St. Francis: Patron saint of animals – and activism?

A non-Western depiction of St. Francis by Chinese artist He Qi.

By Stephen H. Padre

Today on the liturgical calendar is the Feast of St. Francis (1181/1182-1226), the day the Church honors a great friar from Assisi, Italy. He is the patron saint of the environment and animals because he loved all creatures and allegedly preached to even the birds. In recent years, many congregations have started to bless pets and other animals as a way to mark this day and honor his spirit. This has upped the saint’s popularity rating among church-going Americans.

St. Francis was also among his country’s rich and powerful. He was born into a 1 percent family, the son of a prosperous silk merchant. But on a pilgrimage to Rome, he joined the poor in begging at St. Peter’s Basilica and went on to live a life of poverty as a friar.

Holy Women, Holy Men is a recent revision of the Episcopal Church’s calendar of saints. This resource’s description of St. Francis begins: “One of the boldest and most spirited figures in history, it is a shame that Francis is sometimes dismissed as simply a quiet bird-watcher. Actually he was an outspoken and controversial social activist.”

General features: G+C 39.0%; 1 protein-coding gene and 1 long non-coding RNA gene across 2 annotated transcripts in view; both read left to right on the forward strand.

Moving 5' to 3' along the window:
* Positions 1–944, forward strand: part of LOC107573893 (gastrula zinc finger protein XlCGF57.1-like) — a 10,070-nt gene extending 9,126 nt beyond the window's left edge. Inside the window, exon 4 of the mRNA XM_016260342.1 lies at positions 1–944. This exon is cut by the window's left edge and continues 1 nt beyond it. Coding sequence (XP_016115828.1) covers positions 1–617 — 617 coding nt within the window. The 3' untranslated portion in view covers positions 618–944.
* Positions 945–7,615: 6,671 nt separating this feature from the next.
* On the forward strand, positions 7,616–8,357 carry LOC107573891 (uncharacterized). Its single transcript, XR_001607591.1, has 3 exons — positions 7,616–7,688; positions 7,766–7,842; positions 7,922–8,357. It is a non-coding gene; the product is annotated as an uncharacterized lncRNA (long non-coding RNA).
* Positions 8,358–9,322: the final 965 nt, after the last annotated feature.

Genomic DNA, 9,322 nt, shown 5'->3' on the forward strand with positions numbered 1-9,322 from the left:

Indeed, why is it that a statue of him is sometimes found in quiet gardens? Where the Episcopal Church is arguing he belongs is in a more public, visible space. We at Bread for the World might argue that he even belongs in the political sphere – somewhere near or on Capitol Hill in Washington, D.C. The religious order that Francis founded – the Franciscans – has a reputation closely associated with poverty, simplicity of life, and care for the poor.

St. Francis identified so closely with people who are poor that he gave up all of his wealth to become one of them. While none of us in the 21st century U.S. might do that today, we as American Christians are still called to identify with people who are poor because God has special concern for this group. One way we can do this is to speak for and with them before our government. So many other special interests have powerful lobbying groups in our nation’s capital – big oil, big ag, gun owners, and others. But who will lobby for people who are hungry and poor? Who lobbies for them in Congress? It’s up to us as Christians to do it.

Perhaps we as hunger activists can adopt St. Francis as our patron saint as well. And there’s no better time than now to advocate for ways to end hunger and extreme poverty. We are in the midst of election season, and candidates are listening. They want to know what voters want. Candidates are making promises and plans for their time in office. Tell them to end hunger. And when you speak to them, tell them you’re following the way of St. Francis.

Stephen H. Padre is the managing editor for Bread for the World. 

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